Jarrin Solomon’s Unprecedented NFL Journey

Jarrin Solomon speaks easily and openly of the hyper-competitiveness that fuels him. Really, a few minutes spent chatting with Solomon provides a clear understanding of why this Olympic medalist, who competes internationally in track and field for Trinidad and Tobago though he grew up a soccer fanatic in New Mexico and is now, at the age of 30, all-but certain that his immediate and, if all goes as planned, long-term future lies on an NFL field, conducts himself the way he does.

“I’m probably the most competitive person you’ll ever meet.”

Boastful maybe, self-certain certainly, but it’s the kind of mindset you have to have when planning to attempt a feat so difficult, so rare, there are few historical precedents to which to even point for reference. Sure, plenty of players have made the leap to professional football from odd or steep and ultimately unlikely angles. But have any been into their 30’s, never having played a down of football at either the high school or collegiate levels, with only slight football-specific training and a handful of loose connections to their name?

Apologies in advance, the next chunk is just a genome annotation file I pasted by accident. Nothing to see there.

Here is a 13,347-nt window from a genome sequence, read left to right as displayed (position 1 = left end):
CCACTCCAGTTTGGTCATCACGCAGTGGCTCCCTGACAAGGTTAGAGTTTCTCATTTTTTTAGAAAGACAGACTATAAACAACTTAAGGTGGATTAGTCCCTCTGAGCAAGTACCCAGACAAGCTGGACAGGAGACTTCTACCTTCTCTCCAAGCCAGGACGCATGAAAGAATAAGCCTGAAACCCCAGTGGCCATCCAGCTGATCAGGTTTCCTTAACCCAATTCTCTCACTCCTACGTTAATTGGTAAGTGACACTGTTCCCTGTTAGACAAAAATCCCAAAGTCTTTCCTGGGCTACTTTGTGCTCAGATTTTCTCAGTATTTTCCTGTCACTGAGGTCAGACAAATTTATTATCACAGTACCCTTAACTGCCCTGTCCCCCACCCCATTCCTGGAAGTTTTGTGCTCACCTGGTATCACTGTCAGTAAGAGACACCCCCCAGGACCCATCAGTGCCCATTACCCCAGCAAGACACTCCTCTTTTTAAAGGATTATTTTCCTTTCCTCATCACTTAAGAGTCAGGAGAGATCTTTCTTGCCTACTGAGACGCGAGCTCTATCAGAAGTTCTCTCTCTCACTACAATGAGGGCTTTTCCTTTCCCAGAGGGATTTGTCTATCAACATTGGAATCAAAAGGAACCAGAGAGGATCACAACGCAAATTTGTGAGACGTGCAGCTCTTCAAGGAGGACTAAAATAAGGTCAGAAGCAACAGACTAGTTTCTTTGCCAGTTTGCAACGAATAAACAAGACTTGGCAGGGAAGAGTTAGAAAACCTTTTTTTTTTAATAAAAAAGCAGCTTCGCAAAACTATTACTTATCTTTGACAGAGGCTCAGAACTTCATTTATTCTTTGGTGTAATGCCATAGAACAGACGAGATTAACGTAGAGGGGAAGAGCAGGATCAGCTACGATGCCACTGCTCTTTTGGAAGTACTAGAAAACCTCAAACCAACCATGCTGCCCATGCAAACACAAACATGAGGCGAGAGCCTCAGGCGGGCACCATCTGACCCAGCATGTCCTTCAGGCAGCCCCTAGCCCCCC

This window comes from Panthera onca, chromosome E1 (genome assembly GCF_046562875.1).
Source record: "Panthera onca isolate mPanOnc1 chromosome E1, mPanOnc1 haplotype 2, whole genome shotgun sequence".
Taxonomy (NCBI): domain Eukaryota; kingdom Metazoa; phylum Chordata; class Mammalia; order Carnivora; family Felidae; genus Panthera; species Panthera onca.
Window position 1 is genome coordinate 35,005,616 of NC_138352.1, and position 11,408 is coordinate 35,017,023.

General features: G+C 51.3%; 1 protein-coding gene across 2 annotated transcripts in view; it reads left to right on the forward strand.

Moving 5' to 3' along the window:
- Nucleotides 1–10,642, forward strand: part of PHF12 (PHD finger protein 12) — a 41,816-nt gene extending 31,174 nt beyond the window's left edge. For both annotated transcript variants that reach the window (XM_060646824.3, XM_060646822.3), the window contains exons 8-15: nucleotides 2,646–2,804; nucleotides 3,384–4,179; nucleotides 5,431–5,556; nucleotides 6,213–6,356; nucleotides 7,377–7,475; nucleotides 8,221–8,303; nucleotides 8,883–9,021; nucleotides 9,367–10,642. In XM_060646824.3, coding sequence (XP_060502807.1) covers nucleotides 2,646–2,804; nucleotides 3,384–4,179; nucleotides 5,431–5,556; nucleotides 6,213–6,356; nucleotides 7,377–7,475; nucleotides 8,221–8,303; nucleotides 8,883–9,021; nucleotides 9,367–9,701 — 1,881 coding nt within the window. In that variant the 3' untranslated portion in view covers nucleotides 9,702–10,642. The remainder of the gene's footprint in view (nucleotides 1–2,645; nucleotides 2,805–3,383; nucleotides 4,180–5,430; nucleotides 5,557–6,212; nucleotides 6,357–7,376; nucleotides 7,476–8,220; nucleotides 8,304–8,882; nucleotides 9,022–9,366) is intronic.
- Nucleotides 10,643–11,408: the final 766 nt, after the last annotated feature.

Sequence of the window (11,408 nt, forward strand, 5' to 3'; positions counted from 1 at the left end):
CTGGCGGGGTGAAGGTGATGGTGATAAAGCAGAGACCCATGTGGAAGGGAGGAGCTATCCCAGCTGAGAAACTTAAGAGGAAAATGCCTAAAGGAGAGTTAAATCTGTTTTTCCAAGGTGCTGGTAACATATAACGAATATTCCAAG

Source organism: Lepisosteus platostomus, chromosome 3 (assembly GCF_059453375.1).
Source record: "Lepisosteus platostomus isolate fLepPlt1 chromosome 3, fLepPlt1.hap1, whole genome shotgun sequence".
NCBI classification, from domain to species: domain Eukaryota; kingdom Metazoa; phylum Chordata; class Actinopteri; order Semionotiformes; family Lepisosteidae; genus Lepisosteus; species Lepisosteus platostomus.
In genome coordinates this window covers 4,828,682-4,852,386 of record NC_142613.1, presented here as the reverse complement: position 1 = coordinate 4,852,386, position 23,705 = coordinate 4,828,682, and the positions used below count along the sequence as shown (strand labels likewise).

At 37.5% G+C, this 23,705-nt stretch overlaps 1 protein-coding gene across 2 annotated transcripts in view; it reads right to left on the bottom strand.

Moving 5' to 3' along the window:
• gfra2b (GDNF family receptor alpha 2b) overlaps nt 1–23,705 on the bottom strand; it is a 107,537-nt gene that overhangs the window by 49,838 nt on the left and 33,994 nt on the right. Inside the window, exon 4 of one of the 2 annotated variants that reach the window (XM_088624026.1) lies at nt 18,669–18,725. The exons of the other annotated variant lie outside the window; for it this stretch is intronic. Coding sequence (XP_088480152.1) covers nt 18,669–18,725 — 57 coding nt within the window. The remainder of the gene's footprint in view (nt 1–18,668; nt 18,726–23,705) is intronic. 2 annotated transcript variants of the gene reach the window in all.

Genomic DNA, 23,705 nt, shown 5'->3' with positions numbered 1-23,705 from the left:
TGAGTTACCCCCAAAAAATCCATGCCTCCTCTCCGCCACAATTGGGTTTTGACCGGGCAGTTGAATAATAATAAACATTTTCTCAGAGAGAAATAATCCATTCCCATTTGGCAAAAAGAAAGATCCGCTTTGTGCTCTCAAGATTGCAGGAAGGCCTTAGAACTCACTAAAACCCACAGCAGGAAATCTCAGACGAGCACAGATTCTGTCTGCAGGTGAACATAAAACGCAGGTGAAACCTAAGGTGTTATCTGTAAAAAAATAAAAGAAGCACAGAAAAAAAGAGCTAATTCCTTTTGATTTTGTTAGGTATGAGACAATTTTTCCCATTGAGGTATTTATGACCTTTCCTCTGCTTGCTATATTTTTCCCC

So Solomon, were he to be successful, would represent a number of firsts.

“I’m a shoot-for-the-stars kind of guy,” Solomon told The Outside Game. “I don’t like to do anything just to say I went there. I want to be the story. I want to be the star.”

Solomon likes to shine, of that there is no question. But just like when he runs in the 4 x 400m, his area of expertise on the track, Solomon isn’t worried about times or ages or any numbers at all really.

He’s worried about the man in the lane next to him. About the man lined up across from him. The man tasked with beating him. The man trying to win over him. The man trying to take his spot. The man whose spot he’s trying to take. On the podium. On the field.

In life.

First Leg